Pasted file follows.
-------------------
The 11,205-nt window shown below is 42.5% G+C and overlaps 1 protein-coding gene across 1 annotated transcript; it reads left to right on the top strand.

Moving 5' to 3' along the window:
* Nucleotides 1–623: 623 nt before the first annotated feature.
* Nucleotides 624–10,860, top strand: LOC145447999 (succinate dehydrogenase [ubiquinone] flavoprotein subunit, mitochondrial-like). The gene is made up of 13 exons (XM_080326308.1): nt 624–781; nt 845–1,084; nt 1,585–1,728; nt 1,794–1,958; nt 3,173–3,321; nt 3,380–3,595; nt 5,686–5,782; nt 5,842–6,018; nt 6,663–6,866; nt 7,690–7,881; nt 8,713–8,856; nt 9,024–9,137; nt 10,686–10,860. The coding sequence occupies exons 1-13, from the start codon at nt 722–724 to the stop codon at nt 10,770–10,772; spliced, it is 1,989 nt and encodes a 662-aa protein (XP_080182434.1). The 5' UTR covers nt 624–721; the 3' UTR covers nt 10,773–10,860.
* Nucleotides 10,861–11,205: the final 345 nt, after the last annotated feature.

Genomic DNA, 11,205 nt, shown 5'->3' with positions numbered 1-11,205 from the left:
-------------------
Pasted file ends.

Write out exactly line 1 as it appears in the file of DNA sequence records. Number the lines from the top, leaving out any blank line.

The 11,205-nt window shown below is 42.5% G+C and overlaps 1 protein-coding gene across 1 annotated transcript; it reads left to right on the top strand.